"So it is understandable that parishioners are anxious about the future of the parishes, and especially about their independence."

It’s said that the GAA and the Catholic Church have a lot in common. Some commentators have noted similarities between the recent difficulties concerning hurling in Cork and the struggles of the Catholic Church to cope with change. There probably are some interesting parallels in how change, crisis, leadership, control and planning play out in both. However, there is a major difference, too. As the current panel of priests serving the parishes diminishes, there is no reserve panel in place.

A wide-ranging discussion took place recently at a meeting of parish representatives that I was facilitating with work colleagues. It was one of a series of meetings with members of parish finance committees, parish assemblies and parish pastoral councils from the parishes. We were discussing ways of setting up cross-parish groups to help plan for the future of the parishes of the diocese. At one of the meetings, the discussion centred heavily on what needs to be done to help ensure that there might be enough priests in the diocese to minister to the parishes. This discussion was against a background of knowing that for many of the parishes, the one priest they now have may well be the last to minister fulltime in that parish. Another GAA thought floated in: It’s very difficult to discuss a club’s future development if it can’t field an under-age team right now!

So it is understandable that parishioners are anxious about the future of the parishes, and especially about their independence. They are aware that the independence of parishes may be weakened by the scarcity of priests. They are keen to discuss the reality as it is now and to see what can be done. There is no doubt about the commitment of parishioners who give of their time, energy, ideas and skills to their parishes (and to the Lord) in joining the various groups that are emerging to help steer the future development of parishes. The trends as they have been emerging are also very clear. The extent of the changes in the number of priests serving in the diocese (and all across Ireland) has been gradual but unrelenting in recent decades. And it’s set to continue.

A glance at some of the figures tells its own story. In 1990, there were 175 priests of the Cork and Ross Diocese available for service in the diocese. At the time of writing in 2009, the equivalent number is 110. These numbers include all the priests who were ordained to serve the local diocese and who hold appointments from the bishop. It includes a small number who minister outside the diocese (two in Maynooth, for example). During this nineteen-year period, the decrease is over thirty-seven percent. In other words, for every three priests who were in service then, there are less than two now.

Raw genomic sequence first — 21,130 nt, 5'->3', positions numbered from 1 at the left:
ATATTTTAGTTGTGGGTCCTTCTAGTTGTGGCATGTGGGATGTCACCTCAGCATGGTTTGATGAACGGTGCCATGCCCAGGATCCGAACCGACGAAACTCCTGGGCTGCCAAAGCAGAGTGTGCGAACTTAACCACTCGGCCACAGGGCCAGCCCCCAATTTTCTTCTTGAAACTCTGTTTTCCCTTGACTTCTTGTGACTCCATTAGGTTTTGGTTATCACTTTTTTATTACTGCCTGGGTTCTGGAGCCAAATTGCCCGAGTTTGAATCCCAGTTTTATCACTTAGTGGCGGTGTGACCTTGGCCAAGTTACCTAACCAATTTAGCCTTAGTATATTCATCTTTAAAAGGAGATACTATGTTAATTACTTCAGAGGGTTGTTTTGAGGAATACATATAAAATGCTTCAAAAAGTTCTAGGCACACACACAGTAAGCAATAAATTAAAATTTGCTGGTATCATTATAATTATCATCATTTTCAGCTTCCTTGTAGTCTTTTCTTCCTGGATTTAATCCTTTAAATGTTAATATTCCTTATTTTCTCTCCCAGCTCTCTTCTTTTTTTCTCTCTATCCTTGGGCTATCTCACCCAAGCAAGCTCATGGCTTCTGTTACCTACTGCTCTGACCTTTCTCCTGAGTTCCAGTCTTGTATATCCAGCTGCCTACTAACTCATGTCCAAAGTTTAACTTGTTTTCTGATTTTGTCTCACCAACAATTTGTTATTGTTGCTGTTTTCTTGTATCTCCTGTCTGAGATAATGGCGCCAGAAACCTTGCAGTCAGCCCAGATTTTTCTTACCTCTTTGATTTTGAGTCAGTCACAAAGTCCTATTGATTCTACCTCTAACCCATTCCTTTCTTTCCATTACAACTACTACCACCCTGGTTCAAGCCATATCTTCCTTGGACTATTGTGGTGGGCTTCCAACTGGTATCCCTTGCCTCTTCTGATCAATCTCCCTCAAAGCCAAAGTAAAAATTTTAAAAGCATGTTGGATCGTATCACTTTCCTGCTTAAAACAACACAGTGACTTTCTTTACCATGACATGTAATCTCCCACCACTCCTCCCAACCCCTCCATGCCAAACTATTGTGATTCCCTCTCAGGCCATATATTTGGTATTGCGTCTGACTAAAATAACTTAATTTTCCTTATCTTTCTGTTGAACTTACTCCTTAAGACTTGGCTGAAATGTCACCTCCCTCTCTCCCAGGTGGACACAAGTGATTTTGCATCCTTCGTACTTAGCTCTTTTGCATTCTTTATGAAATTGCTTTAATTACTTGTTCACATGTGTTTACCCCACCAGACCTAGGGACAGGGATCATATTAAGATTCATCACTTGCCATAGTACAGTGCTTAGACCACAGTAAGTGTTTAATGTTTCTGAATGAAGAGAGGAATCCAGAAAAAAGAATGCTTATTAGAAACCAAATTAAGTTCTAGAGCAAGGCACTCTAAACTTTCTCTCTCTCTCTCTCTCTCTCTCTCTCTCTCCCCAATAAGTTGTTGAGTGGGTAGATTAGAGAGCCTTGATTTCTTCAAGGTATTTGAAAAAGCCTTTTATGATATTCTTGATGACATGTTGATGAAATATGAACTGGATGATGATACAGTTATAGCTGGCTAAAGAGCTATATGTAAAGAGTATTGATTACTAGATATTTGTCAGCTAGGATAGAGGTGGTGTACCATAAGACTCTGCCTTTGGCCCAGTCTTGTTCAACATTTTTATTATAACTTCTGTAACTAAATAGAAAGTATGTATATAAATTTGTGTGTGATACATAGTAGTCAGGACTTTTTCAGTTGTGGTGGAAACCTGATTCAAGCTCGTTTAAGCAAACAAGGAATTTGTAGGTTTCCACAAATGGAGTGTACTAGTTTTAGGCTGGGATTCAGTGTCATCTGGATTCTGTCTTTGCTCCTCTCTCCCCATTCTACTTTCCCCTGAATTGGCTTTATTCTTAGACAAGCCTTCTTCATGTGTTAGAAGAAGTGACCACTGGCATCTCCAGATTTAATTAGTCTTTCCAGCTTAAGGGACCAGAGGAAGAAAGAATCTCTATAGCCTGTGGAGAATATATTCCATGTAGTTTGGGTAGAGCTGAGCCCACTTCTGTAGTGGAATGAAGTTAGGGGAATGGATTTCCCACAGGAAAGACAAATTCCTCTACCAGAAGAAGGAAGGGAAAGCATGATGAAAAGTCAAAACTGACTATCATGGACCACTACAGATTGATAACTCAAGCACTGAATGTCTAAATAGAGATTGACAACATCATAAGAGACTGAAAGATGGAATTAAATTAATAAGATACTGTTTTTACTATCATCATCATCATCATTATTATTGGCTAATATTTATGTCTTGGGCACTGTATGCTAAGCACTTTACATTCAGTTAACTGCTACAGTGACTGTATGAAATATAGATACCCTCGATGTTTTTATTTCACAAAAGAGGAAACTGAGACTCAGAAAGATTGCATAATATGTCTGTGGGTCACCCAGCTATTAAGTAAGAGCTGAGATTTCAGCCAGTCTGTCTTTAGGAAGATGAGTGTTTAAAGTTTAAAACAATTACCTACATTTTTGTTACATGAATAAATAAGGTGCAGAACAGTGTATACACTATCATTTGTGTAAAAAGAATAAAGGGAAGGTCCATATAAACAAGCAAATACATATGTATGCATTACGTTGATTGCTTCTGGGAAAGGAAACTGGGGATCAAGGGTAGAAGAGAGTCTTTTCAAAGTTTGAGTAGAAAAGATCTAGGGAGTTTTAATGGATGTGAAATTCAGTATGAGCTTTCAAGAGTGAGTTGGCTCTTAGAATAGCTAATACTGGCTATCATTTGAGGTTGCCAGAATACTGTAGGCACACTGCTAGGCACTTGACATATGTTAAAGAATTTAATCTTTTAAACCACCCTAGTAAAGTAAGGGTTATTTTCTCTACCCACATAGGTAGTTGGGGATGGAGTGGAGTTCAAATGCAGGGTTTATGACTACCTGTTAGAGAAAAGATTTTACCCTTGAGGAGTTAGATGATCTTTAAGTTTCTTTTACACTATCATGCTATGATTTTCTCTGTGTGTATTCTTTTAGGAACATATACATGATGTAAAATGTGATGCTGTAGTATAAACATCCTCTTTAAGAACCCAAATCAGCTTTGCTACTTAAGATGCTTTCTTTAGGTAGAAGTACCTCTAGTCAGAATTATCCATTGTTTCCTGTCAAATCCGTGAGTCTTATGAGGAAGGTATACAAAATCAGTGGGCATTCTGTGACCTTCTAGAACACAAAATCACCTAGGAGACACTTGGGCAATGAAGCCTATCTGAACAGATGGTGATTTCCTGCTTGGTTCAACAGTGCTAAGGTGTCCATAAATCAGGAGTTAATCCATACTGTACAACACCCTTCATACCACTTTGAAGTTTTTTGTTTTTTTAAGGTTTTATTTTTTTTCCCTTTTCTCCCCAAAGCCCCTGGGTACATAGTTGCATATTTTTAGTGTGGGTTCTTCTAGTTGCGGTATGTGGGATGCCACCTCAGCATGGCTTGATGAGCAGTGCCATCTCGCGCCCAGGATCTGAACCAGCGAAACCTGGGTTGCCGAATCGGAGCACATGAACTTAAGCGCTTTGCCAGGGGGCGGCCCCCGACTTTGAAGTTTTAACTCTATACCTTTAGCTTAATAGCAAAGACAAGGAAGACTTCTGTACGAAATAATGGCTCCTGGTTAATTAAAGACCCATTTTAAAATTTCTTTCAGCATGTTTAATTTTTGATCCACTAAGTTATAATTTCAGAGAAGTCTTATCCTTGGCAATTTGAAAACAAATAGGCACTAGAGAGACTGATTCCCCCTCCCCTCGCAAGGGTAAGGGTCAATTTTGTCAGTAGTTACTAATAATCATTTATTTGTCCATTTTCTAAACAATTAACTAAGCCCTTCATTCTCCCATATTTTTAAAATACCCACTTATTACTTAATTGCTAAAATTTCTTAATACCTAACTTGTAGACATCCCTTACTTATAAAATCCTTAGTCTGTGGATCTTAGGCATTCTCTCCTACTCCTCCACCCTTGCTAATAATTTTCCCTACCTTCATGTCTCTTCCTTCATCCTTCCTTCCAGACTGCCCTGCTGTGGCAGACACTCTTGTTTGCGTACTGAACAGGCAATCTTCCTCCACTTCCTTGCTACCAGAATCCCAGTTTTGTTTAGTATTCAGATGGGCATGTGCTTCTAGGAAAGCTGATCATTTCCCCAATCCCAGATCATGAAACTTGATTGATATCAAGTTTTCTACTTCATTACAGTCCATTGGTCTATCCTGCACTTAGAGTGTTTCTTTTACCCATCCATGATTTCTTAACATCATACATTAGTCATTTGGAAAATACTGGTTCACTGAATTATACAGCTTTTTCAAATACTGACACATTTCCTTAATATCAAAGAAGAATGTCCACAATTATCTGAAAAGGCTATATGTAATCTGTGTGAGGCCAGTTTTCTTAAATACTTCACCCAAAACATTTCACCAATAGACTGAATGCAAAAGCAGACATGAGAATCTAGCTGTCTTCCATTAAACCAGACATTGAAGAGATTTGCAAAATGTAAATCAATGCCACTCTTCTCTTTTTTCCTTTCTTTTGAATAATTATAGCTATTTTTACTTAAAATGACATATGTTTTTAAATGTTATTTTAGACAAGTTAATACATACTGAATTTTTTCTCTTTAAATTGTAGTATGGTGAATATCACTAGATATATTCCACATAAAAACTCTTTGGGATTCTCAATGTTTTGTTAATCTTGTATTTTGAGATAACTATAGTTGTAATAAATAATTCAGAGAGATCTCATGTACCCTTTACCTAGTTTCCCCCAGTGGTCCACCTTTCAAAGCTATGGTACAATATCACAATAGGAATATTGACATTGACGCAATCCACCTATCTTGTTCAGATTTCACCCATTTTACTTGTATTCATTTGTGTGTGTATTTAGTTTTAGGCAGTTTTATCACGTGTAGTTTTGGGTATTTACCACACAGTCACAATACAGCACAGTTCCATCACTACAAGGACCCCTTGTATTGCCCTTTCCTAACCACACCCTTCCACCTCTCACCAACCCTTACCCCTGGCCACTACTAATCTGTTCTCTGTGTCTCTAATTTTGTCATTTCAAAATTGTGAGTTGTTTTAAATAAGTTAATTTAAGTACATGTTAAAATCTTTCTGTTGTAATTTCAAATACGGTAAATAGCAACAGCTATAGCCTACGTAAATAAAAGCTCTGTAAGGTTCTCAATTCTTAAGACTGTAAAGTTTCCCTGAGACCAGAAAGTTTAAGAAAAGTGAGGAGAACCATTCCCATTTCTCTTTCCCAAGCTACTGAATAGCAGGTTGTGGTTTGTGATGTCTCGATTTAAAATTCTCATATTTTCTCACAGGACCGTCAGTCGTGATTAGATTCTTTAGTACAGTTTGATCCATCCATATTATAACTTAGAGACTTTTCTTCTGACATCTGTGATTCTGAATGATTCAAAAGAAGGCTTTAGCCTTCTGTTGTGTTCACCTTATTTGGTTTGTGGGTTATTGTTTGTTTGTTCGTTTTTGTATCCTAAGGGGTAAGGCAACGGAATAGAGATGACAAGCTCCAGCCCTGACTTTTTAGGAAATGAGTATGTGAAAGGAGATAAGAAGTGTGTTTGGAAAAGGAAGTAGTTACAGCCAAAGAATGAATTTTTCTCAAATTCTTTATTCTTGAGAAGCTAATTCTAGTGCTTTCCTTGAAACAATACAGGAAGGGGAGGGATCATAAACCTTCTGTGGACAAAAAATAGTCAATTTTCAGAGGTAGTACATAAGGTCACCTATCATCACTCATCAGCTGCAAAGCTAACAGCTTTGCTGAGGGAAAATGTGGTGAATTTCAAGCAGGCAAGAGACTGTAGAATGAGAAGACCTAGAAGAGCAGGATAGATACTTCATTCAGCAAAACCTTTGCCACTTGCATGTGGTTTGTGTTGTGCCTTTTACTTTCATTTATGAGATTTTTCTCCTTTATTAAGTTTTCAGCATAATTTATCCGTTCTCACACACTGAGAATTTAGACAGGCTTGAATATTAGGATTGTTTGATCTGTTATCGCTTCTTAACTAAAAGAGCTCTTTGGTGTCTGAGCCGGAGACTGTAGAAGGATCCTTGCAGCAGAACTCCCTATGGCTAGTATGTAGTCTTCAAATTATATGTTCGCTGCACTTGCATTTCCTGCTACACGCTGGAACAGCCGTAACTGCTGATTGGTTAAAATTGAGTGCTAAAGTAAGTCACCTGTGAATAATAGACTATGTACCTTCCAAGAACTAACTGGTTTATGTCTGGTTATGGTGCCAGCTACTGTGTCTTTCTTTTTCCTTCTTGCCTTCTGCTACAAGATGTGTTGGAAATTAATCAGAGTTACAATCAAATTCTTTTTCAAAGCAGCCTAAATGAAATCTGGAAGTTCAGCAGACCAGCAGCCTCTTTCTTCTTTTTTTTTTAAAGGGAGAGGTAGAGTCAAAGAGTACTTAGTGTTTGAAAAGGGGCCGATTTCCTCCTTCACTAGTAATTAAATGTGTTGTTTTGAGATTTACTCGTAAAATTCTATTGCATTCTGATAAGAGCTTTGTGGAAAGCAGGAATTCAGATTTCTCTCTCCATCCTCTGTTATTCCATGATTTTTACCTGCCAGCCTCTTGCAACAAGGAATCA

Between 1990 and 1999 there were 18 ordinations; in the following ten years between 2000 and 2009, the number is five (including one due to take place later this year). The rapid drop in the number of ordinations accounts for part of the difference in the number of priests in the period. However, in the same period, 67 priests died, including 29 who died while holding appointments. A further 28 priests retired in that time (the canonical age for retirement from being parish priest is 75) and another 29 priests discontinued ministry for various reasons, including those who resigned the ministry to follow another vocation and those who discontinued ministry because of health reasons. This means that the number of priests ordained in the past twenty years has been less than the number of priests who died while in active service.

These numbers only illustrate one dimension of the clergy shortage problem. The age profile of the priests is an equally pressing issue. We now have several parishes in the diocese ministered to by sole priests who are several years beyond retirement age (75). Their generous dedication is postponing the day when parishes will have to share a priest with another parish. Overall, the average age of priests in the diocese is now close to 60 years. The increased involvement of lay parishioners in the life of the parishes is a valuable support to priests whose workload is increasing and it is also an important step in developing ways of sustaining parishes into the future.

Bishop Buckley has repeatedly voiced a concern that rests in the heart of most of us: priests are essential to the life of the Church – in parishes, in hospitals, schools, missions and many other places of ministry. Promoting vocations to priesthood is, therefore, a challenge and responsibility for all the baptised. The priests of the future will be working much more in partnership with parishioners in sustaining and developing the local church. However, if the current trend of priest availability is allowed to continue, very dramatic changes to the local church are inevitable in the not-too-distant future.

(This article was publishes a column in the Southern Star newspaper in April 2009.)